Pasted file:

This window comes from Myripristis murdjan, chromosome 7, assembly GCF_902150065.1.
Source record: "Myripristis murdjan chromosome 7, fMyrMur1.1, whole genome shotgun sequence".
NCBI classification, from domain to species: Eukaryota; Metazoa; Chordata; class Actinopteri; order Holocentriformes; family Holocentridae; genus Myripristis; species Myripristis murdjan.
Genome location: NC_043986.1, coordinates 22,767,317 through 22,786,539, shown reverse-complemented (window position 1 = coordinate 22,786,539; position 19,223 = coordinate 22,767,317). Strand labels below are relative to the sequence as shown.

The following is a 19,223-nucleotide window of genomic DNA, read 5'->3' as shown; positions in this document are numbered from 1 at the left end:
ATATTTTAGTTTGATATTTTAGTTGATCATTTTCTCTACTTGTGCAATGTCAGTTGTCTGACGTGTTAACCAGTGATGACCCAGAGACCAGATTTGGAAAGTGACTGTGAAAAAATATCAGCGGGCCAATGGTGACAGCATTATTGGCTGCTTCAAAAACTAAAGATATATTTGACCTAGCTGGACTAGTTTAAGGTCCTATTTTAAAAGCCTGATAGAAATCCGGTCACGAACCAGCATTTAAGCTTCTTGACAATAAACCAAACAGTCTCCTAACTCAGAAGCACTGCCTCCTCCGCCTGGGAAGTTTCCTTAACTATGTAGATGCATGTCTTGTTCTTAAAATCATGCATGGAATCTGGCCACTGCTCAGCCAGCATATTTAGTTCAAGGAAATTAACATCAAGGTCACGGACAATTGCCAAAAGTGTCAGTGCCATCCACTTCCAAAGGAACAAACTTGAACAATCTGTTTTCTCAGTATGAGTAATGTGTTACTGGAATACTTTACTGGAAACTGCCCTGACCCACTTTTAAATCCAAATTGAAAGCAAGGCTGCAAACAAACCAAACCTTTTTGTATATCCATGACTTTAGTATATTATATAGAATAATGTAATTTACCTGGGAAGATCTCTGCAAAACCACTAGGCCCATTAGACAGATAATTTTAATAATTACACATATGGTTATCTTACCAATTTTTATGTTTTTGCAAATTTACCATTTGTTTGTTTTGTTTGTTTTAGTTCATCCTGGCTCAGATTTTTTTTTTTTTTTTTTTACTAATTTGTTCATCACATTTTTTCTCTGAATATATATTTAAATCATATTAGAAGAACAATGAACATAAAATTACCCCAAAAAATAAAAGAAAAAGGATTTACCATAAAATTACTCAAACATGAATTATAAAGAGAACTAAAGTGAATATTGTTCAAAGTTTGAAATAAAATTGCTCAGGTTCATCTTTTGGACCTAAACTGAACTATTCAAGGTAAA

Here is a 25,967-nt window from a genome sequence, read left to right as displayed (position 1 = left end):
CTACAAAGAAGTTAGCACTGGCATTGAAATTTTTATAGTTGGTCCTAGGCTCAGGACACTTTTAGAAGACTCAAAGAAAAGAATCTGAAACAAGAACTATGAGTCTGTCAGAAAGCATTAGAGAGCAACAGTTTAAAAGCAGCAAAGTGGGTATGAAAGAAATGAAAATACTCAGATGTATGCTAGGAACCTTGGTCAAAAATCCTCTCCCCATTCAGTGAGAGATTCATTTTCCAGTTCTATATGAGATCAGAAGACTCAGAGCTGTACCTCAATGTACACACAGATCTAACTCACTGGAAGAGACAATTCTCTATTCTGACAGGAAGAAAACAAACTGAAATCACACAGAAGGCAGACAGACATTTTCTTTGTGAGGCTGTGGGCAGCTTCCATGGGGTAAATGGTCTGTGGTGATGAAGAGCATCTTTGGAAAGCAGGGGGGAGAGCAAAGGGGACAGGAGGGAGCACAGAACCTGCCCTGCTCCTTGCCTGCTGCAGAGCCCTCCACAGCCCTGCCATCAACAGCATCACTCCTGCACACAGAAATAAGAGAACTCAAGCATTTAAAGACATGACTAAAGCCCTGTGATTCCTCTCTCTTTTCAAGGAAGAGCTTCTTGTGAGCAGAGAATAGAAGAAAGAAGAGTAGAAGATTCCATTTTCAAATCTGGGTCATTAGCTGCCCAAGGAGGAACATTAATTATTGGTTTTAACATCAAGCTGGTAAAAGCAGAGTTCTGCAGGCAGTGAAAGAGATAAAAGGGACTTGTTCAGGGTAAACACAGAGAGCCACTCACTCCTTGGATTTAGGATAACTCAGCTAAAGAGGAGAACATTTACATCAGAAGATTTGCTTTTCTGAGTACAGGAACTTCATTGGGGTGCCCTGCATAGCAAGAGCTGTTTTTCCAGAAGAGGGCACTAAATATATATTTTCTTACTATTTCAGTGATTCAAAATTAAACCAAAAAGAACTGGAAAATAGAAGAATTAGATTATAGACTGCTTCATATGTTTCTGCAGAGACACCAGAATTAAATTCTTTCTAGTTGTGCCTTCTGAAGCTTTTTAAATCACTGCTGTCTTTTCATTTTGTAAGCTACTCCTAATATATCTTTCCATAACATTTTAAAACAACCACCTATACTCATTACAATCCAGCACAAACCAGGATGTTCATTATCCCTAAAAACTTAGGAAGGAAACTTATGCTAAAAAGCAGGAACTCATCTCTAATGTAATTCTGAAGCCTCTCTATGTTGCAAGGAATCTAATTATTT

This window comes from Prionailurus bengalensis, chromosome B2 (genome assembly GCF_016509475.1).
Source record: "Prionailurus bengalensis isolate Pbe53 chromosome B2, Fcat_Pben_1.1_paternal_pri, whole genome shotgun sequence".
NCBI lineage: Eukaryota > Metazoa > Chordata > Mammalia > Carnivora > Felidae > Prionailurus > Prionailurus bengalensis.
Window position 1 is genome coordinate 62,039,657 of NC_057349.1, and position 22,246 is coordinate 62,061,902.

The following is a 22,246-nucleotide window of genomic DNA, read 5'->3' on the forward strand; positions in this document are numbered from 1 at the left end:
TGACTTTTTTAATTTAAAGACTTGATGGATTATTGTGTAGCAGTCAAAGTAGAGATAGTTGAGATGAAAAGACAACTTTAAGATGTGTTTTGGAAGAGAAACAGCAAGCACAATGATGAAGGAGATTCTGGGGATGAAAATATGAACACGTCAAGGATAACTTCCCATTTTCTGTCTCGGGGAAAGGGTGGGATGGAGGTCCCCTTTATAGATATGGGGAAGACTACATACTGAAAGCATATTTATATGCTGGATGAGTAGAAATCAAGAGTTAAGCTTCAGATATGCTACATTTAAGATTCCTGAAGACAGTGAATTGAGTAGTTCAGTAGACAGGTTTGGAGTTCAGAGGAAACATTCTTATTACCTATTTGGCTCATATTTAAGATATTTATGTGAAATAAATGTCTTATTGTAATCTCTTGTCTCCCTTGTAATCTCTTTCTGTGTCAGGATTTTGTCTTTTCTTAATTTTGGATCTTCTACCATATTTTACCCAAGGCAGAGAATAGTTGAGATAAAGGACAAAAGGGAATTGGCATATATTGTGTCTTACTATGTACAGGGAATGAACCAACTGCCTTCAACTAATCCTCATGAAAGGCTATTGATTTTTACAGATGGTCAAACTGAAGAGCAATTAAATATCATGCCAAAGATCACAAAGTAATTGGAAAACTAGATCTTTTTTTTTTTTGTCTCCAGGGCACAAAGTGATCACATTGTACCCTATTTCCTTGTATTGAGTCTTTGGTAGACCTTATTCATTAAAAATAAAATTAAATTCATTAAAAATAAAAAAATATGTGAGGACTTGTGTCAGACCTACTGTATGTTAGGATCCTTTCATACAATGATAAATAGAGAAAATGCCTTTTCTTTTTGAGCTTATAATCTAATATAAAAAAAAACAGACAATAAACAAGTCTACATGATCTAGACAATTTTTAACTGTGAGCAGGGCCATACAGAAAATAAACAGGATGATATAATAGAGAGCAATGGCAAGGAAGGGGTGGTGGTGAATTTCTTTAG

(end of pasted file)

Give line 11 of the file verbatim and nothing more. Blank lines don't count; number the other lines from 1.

NCBI lineage: Eukaryota > Metazoa > Chordata > Mammalia > Carnivora > Felidae > Prionailurus > Prionailurus bengalensis.